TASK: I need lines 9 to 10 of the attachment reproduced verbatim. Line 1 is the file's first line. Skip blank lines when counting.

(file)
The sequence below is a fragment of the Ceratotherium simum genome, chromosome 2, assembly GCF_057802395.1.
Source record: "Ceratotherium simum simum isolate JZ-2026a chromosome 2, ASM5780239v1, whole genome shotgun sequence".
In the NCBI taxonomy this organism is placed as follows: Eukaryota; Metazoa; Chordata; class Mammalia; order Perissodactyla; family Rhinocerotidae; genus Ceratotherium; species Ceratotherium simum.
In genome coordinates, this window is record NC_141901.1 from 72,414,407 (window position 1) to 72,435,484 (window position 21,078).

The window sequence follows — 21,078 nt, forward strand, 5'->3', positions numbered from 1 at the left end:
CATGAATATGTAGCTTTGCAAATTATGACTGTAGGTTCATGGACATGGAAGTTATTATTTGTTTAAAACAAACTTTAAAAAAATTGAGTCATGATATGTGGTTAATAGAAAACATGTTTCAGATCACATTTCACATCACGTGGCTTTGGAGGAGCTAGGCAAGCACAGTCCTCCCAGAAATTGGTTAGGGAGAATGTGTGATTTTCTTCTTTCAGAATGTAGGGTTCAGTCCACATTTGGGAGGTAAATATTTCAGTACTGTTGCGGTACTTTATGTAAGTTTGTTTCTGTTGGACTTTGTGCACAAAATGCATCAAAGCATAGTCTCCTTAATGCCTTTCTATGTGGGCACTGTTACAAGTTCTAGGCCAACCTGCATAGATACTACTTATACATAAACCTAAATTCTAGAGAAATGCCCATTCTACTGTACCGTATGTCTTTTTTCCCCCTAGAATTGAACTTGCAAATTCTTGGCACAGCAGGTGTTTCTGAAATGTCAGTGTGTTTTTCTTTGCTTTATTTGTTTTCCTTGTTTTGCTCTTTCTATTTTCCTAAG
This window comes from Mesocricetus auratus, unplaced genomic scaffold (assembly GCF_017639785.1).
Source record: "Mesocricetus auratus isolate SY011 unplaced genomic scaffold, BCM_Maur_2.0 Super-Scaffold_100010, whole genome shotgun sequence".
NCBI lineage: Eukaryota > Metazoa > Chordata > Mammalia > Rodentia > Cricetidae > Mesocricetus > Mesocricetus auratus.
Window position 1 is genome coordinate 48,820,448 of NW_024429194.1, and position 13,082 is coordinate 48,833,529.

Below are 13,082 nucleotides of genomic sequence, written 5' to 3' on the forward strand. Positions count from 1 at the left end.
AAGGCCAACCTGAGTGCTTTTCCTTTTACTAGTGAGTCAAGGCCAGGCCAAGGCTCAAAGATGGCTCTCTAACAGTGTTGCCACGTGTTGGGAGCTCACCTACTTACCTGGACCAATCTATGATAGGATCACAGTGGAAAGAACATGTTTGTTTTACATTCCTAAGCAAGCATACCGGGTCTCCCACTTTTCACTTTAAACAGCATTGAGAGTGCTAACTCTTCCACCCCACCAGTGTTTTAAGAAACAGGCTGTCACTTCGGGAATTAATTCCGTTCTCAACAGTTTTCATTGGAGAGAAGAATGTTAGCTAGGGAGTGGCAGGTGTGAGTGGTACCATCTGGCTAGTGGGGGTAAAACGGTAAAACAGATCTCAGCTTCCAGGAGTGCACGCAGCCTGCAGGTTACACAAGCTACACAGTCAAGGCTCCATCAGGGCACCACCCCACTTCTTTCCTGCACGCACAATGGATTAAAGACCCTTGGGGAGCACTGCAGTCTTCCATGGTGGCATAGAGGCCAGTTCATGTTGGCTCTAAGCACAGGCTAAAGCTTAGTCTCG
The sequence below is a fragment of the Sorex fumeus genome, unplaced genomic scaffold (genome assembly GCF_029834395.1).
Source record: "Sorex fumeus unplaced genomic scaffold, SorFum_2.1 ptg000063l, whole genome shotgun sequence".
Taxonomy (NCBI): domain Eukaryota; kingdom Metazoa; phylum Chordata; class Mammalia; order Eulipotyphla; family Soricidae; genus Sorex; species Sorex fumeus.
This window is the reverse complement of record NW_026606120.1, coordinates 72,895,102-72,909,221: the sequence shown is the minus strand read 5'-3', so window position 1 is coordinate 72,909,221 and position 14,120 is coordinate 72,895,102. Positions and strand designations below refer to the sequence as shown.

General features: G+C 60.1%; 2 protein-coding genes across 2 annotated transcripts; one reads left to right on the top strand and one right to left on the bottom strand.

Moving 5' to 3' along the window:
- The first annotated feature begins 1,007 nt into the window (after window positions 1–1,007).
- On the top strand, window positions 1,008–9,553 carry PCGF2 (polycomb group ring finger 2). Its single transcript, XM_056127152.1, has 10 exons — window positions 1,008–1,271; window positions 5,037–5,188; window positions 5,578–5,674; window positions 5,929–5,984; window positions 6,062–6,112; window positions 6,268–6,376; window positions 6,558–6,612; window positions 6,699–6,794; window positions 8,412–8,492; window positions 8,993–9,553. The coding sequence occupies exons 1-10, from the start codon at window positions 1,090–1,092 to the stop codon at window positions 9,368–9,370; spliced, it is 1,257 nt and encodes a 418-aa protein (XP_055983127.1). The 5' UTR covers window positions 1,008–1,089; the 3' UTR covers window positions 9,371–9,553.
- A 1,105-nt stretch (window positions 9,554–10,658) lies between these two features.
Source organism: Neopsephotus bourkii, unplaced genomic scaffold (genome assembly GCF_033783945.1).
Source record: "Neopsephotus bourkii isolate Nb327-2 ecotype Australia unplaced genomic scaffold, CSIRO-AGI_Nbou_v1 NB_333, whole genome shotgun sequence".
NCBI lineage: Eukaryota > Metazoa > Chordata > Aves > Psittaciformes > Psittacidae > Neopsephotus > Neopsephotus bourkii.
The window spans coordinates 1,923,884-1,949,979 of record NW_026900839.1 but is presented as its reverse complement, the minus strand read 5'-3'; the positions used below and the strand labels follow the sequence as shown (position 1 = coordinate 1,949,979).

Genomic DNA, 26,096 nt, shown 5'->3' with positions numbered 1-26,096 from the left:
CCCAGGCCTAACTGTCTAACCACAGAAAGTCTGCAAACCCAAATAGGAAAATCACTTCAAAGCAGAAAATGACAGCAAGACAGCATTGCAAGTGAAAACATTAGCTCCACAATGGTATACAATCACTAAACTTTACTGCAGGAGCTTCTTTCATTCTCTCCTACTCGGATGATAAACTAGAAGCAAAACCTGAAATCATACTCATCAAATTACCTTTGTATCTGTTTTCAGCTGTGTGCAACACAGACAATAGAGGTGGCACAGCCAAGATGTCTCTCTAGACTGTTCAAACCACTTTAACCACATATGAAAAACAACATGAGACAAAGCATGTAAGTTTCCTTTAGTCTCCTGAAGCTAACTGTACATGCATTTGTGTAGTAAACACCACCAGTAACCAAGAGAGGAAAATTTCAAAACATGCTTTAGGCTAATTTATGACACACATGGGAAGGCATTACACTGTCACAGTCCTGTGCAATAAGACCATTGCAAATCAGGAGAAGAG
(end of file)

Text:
NCBI lineage: Eukaryota > Metazoa > Chordata > Mammalia > Rodentia > Cricetidae > Mesocricetus > Mesocricetus auratus.
Window position 1 is genome coordinate 48,820,448 of NW_024429194.1, and position 13,082 is coordinate 48,833,529.